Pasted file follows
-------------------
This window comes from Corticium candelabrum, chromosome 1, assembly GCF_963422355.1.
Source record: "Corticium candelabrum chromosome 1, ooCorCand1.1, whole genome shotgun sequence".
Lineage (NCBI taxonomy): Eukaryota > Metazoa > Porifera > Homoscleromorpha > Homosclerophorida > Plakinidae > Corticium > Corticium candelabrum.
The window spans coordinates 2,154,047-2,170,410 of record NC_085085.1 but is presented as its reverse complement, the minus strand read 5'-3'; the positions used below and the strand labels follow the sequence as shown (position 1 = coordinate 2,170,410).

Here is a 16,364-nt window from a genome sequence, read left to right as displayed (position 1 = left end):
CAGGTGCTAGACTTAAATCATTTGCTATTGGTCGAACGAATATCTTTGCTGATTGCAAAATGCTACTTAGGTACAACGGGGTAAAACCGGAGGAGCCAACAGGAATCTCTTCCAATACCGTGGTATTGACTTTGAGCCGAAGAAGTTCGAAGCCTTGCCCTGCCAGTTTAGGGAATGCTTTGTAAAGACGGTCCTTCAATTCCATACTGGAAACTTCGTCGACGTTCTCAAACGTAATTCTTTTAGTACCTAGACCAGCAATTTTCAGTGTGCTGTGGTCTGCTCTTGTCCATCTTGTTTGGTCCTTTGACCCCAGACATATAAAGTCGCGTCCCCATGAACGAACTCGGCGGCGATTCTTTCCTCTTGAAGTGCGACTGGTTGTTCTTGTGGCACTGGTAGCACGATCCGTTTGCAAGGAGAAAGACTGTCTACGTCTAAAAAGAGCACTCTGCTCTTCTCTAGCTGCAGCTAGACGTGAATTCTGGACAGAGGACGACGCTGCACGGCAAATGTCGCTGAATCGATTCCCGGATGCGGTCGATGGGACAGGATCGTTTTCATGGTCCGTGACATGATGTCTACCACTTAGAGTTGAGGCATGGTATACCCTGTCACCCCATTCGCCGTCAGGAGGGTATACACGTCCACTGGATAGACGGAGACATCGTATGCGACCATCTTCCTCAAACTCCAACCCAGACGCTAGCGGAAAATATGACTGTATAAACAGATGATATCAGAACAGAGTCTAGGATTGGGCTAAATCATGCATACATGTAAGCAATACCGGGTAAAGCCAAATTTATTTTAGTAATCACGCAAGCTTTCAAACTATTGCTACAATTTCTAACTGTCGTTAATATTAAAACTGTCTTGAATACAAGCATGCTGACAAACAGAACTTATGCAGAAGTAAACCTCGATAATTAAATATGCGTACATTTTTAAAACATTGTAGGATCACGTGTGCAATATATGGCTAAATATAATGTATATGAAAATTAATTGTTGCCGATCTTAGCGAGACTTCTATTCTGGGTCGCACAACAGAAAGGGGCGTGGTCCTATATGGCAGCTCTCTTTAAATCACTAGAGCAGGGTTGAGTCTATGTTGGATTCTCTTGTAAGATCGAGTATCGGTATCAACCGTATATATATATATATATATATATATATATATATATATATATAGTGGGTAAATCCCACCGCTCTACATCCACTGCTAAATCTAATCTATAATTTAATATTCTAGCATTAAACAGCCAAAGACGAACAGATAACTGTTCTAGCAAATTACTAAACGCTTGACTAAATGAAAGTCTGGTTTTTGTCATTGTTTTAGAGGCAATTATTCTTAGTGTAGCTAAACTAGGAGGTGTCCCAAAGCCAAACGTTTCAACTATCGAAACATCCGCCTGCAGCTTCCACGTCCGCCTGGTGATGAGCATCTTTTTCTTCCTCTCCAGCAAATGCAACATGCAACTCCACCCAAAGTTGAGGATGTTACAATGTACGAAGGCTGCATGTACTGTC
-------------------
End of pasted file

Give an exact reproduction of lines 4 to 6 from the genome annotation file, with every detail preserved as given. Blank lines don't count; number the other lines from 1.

The window spans coordinates 2,154,047-2,170,410 of record NC_085085.1 but is presented as its reverse complement, the minus strand read 5'-3'; the positions used below and the strand labels follow the sequence as shown (position 1 = coordinate 2,170,410).

Here is a 16,364-nt window from a genome sequence, read left to right as displayed (position 1 = left end):
CAGGTGCTAGACTTAAATCATTTGCTATTGGTCGAACGAATATCTTTGCTGATTGCAAAATGCTACTTAGGTACAACGGGGTAAAACCGGAGGAGCCAACAGGAATCTCTTCCAATACCGTGGTATTGACTTTGAGCCGAAGAAGTTCGAAGCCTTGCCCTGCCAGTTTAGGGAATGCTTTGTAAAGACGGTCCTTCAATTCCATACTGGAAACTTCGTCGACGTTCTCAAACGTAATTCTTTTAGTACCTAGACCAGCAATTTTCAGTGTGCTGTGGTCTGCTCTTGTCCATCTTGTTTGGTCCTTTGACCCCAGACATATAAAGTCGCGTCCCCATGAACGAACTCGGCGGCGATTCTTTCCTCTTGAAGTGCGACTGGTTGTTCTTGTGGCACTGGTAGCACGATCCGTTTGCAAGGAGAAAGACTGTCTACGTCTAAAAAGAGCACTCTGCTCTTCTCTAGCTGCAGCTAGACGTGAATTCTGGACAGAGGACGACGCTGCACGGCAAATGTCGCTGAATCGATTCCCGGATGCGGTCGATGGGACAGGATCGTTTTCATGGTCCGTGACATGATGTCTACCACTTAGAGTTGAGGCATGGTATACCCTGTCACCCCATTCGCCGTCAGGAGGGTATACACGTCCACTGGATAGACGGAGACATCGTATGCGACCATCTTCCTCAAACTCCAACCCAGACGCTAGCGGAAAATATGACTGTATAAACAGATGATATCAGAACAGAGTCTAGGATTGGGCTAAATCATGCATACATGTAAGCAATACCGGGTAAAGCCAAATTTATTTTAGTAATCACGCAAGCTTTCAAACTATTGCTACAATTTCTAACTGTCGTTAATATTAAAACTGTCTTGAATACAAGCATGCTGACAAACAGAACTTATGCAGAAGTAAACCTCGATAATTAAATATGCGTACATTTTTAAAACATTGTAGGATCACGTGTGCAATATATGGCTAAATATAATGTATATGAAAATTAATTGTTGCCGATCTTAGCGAGACTTCTATTCTGGGTCGCACAACAGAAAGGGGCGTGGTCCTATATGGCAGCTCTCTTTAAATCACTAGAGCAGGGTTGAGTCTATGTTGGATTCTCTTGTAAGATCGAGTATCGGTATCAACCGTATATATATATATATATATATATATATATATATATATATATAGTGGGTAAATCCCACCGCTCTACATCCACTGCTAAATCTAATCTATAATTTAATATTCTAGCATTAAACAGCCAAAGACGAACAGATAACTGTTCTAGCAAATTACTAAACGCTTGACTAAATGAAAGTCTGGTTTTTGTCATTGTTTTAGAGGCAATTATTCTTAGTGTAGCTAAACTAGGAGGTGTCCCAAAGCCAAACGTTTCAACTATCGAAACATCCGCCTGCAGCTTCCACGTCCGCCTGGTGATGAGCATCTTTTTCTTCCTCTCCAGCAAATGCAACATGCAACTCCACCCAAAGTTGAGGATGTTACAATGTACGAAGGCTGCATGTACTGTC